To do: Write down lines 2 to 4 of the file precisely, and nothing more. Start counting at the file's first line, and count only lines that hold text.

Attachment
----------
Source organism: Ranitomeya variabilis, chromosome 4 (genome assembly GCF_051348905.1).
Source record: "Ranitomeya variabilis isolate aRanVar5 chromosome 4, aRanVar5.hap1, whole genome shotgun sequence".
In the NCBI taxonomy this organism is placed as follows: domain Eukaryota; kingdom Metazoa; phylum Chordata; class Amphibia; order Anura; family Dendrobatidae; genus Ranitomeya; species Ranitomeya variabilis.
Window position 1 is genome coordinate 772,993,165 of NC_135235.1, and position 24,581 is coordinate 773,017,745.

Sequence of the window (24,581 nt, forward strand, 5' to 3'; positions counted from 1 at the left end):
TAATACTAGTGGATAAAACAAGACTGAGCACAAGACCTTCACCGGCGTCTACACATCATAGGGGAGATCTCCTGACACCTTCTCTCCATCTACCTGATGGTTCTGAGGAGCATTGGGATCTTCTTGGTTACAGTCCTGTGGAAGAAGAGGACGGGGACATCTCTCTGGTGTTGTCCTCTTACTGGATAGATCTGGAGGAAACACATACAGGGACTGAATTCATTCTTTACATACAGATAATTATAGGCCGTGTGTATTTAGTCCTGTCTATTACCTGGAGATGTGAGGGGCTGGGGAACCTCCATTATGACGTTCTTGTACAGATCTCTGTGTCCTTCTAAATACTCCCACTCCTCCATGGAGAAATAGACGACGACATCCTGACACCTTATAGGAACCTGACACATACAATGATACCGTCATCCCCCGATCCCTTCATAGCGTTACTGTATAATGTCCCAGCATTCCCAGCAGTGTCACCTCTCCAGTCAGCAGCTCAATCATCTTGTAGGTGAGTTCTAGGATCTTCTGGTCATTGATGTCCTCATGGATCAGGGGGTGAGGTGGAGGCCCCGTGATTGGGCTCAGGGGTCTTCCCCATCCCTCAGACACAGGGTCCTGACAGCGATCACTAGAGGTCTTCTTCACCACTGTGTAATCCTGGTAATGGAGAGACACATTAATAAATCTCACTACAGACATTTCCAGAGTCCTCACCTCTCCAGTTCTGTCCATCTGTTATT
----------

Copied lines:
Source record: "Ranitomeya variabilis isolate aRanVar5 chromosome 4, aRanVar5.hap1, whole genome shotgun sequence".
In the NCBI taxonomy this organism is placed as follows: domain Eukaryota; kingdom Metazoa; phylum Chordata; class Amphibia; order Anura; family Dendrobatidae; genus Ranitomeya; species Ranitomeya variabilis.
Window position 1 is genome coordinate 772,993,165 of NC_135235.1, and position 24,581 is coordinate 773,017,745.